The 2022 Nashville Film Festival has kicked off, and I will bring you coverage from the entire festival. We have a loaded slate of films that are set to come out, and today, I share everything I watched during day four.
Unraveling a complex tapestry of vulnerability, shame, and love, the filmmaker discovers a pervasive history of multigenerational sexual abuse in her Italian-American family. As decades of secrets, home movies, and long-avoided conversations surface, a family bound by loyalty and tradition forges a new path forward.
A harrowing look at generational trauma in one of the most authentic documentaries you will ever see. Relative is NOT an easy watch, especially if you have been through any sort of sexual assault. While a hard watch, it’s an essential watch because how this plays out is how each person that deals with this type of scenario that involves family plays out. I am in awe of the filmmaking, stories, and tragedies this movie uncovers.
The biggest fear anyone faces when something like this happens is that no one will believe them. You see the different generations and how they looked at things or perceived what happened to them. I am heartbroken, sad, and genuinely in tears. I applaud everyone involved in this project because it’s one of the most important pieces of filmmaking we will see this year.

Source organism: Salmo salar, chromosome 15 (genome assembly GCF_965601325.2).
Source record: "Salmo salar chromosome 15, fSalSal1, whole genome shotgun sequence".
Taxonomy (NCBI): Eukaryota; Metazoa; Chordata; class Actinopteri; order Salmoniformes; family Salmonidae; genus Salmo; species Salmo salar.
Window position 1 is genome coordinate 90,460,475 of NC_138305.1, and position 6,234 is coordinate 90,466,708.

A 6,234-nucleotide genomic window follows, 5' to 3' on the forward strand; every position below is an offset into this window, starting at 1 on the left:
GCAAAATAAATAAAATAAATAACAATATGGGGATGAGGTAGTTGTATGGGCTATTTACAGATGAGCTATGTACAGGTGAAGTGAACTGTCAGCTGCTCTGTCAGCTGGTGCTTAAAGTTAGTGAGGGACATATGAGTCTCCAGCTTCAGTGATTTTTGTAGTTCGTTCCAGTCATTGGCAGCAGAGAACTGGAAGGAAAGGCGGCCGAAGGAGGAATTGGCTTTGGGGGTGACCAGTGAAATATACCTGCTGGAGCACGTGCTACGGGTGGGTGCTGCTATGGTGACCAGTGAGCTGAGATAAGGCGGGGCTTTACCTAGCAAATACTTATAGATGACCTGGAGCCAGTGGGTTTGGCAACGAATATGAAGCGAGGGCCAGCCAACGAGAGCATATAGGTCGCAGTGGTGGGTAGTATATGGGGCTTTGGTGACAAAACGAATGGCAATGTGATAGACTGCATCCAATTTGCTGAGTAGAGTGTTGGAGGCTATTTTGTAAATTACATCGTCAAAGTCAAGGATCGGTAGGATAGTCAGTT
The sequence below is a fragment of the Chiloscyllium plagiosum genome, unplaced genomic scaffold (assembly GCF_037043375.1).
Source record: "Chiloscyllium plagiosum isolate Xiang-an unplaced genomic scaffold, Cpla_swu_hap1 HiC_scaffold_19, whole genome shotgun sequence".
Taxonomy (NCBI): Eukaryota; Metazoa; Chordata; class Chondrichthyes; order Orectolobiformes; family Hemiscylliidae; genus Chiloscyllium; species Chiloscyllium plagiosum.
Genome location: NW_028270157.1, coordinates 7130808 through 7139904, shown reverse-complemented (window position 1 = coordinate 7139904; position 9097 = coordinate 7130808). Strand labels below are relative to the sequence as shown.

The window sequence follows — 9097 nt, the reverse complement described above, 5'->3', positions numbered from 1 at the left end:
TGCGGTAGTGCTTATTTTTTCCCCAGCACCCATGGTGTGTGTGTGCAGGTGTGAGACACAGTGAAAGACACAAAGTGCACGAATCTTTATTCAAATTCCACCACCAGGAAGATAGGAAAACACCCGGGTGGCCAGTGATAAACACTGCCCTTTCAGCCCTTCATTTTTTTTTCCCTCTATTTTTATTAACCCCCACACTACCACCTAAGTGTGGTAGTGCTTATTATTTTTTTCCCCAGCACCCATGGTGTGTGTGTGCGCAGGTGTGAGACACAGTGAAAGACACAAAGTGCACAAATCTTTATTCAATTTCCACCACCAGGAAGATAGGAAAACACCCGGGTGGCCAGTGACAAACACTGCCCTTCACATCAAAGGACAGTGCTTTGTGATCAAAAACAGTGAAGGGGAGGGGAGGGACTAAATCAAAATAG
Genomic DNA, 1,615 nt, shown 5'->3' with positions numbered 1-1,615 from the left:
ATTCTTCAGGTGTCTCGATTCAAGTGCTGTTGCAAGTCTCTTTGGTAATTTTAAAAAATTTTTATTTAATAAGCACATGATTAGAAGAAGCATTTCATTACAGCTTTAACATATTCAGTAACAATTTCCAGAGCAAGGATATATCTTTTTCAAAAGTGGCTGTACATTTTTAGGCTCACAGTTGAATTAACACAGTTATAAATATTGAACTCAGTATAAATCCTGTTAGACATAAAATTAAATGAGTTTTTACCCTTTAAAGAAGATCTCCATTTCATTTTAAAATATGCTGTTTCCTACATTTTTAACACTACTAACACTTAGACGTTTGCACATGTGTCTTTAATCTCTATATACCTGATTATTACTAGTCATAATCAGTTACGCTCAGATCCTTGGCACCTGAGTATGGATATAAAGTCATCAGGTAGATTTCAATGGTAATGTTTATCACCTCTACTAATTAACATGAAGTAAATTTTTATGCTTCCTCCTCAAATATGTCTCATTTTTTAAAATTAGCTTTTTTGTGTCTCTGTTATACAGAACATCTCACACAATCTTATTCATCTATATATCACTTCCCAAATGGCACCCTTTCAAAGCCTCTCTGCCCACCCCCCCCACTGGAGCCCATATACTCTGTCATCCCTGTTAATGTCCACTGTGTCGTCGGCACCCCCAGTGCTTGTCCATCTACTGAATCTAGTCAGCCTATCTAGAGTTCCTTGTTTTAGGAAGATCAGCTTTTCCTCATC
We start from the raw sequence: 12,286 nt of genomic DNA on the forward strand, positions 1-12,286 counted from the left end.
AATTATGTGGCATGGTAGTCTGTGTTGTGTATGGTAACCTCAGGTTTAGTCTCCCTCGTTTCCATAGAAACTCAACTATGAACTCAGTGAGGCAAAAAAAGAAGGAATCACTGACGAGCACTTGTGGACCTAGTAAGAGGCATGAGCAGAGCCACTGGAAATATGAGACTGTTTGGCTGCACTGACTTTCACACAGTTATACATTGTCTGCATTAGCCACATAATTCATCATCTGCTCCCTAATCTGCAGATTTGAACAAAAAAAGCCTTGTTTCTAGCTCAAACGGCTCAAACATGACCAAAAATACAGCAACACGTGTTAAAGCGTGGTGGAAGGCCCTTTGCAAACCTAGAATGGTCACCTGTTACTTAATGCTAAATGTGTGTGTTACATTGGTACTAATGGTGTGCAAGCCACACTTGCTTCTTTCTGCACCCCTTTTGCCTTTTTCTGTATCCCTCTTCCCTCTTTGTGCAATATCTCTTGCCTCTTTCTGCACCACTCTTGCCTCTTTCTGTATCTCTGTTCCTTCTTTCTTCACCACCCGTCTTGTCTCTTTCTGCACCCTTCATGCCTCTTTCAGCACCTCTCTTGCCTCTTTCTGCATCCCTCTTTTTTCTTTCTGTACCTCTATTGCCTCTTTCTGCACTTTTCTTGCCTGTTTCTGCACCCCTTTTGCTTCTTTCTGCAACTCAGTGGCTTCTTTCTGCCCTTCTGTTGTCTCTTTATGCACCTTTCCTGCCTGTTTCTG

HANNAH HA HA
Hannah lives a content, hard-working life in the small town where she grew up. To her visiting older brother, she’s just wasting her time. As their Summer together winds down, Hannah gets what wasting time really means.
The distorted imagery that lives throughout this movie is an apparent distraction. It was like watching a movie with some smidges on your classes that won’t come off. Unfortunately, with that distraction comes a script that doesn’t really take off at any point failing to find the voice I believe it was looking for. I will credit Hannah Lee Thompson for giving a very good performance that makes the film at least watchable. Overall, Hannah Ha Ha has so many stories that are never fully fleshed out, which hinders the entire movie.
Mate (short film)
A down-and-out has-been attempts to reconnect with an impressionable teenager over a weekend in working-class Western Sydney.
Mate is an intense drama examining the relationship between John, a deadbeat father, and his son Jack. One of the first things that stand out in this short is Joshua Brennan’s incredible performance in the role of John. You have this overcompensating man trying to seem cool in front of his son while attempting to perform his fatherly duties. Brennan does a brilliant job of bringing John to life in a way that makes him relatable to the audience.
As predicted, John’s own demons start to get the best of him, and it causes an even bigger riff between him and Jack. Overall, the film is quite direct and honest, which conveys well with carefully crafted direction, strong writing, and beautiful cinematography. I really liked this one.